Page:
When we [tried] to roll out an update a few weeks ago, I ran into an extremely bizzare problem. When the new host processes went live, with a very minimal set of changes, suddenly things started going horribly wrong. Suddenly the host started crashing in places that clearly hadn’t been changed or weren’t even in a process that had had any changes.
Yet somehow, code which, at first glance couldn’t possibly crash, had started crashing.
Cutting to the chase, one of the weirdest parts was in the Chat Grid. Each grid entry maintains an active “neighborhood” list. I chose to waste memory over CPU. This neighborhood list, for ease of use, includes the entry itself.
And when the entry goes away, it removes itself from all of its neighbors. Including itself.
Therein lies the problem.
NEIGHBORHOOD::iterator it ;
for ( it = neighbors().begin() ; it != neighbors.end() ; ++it )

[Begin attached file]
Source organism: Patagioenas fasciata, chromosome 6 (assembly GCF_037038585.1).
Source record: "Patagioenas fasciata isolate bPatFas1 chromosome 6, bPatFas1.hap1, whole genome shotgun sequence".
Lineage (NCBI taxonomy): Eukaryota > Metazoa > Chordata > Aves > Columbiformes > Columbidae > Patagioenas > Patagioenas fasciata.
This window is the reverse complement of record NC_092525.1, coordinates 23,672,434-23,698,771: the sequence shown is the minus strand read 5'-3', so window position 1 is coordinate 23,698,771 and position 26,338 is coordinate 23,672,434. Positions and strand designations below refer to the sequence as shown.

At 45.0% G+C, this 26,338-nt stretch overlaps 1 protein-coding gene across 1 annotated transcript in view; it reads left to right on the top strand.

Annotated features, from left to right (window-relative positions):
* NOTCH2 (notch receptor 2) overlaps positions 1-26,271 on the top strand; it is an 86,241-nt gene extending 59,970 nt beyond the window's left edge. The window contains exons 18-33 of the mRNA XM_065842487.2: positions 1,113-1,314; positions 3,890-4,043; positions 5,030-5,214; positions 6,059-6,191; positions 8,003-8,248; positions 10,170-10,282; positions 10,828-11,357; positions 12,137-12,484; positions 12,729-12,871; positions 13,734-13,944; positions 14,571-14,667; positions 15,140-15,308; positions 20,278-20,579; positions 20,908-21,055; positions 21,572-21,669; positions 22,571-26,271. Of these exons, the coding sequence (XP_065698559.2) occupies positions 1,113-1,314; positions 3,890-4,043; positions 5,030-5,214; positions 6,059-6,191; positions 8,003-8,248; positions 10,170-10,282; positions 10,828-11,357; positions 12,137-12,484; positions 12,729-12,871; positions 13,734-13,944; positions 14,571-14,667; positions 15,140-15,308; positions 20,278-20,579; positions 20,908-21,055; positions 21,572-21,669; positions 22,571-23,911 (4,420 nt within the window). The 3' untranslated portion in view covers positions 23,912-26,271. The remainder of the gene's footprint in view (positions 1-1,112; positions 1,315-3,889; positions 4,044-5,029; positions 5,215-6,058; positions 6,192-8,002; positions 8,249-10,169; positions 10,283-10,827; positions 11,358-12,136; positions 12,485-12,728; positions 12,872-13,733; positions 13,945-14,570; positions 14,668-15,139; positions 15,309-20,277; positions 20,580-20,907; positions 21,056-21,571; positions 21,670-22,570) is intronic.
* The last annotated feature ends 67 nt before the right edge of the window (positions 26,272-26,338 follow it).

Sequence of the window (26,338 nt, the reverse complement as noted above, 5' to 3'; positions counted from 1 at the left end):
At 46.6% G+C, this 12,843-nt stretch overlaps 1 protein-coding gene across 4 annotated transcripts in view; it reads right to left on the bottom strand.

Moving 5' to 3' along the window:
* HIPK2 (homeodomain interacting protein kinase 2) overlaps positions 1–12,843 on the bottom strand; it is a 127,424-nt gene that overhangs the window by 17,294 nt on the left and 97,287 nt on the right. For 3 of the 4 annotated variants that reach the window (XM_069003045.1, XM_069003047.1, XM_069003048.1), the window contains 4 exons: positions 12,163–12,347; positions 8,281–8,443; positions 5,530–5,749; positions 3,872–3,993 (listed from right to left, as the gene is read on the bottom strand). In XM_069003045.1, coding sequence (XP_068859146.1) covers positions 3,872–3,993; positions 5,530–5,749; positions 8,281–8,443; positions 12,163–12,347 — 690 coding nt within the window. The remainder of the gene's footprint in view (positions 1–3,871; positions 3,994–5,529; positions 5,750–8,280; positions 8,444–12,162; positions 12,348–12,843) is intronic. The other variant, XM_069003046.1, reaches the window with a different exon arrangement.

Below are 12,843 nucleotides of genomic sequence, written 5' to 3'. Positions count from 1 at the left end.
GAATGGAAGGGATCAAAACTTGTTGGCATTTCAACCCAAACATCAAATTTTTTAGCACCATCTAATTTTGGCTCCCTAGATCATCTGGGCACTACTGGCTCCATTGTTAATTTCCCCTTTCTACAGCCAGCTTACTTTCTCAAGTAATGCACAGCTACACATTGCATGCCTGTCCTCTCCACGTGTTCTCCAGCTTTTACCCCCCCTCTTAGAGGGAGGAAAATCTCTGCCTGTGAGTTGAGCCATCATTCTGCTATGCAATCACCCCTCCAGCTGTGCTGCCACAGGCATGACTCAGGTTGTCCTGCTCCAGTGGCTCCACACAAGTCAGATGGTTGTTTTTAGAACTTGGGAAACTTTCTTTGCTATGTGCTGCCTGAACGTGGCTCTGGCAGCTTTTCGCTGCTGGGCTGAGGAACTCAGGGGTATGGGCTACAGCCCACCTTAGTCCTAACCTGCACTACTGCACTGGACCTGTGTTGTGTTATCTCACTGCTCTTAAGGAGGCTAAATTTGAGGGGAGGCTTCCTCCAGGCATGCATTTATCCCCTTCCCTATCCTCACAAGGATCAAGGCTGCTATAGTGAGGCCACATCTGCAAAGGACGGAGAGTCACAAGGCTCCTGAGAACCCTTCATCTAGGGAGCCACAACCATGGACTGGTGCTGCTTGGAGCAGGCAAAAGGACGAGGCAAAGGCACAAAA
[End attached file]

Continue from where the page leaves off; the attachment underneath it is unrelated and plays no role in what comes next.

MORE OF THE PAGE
The “self” entry is *usually* the first entry in a given neighbors() list. Erasing an entry from a list makes any iterators invalid. Which means that, usually, the first thing we do is remove the first entry in the list we are for()ing over.
This code should never have worked. It needs to manually remove the self entry first:
for ( it = neighbors.begin() ; it != neighbors.end() ; ++it )
What I don’t get is how this code survived the torture tests I put it thru when I first wrote it, how its survived the test harnesses I use every dev cycle, and then suddenly just started crashing when we changed something unrelated in another host.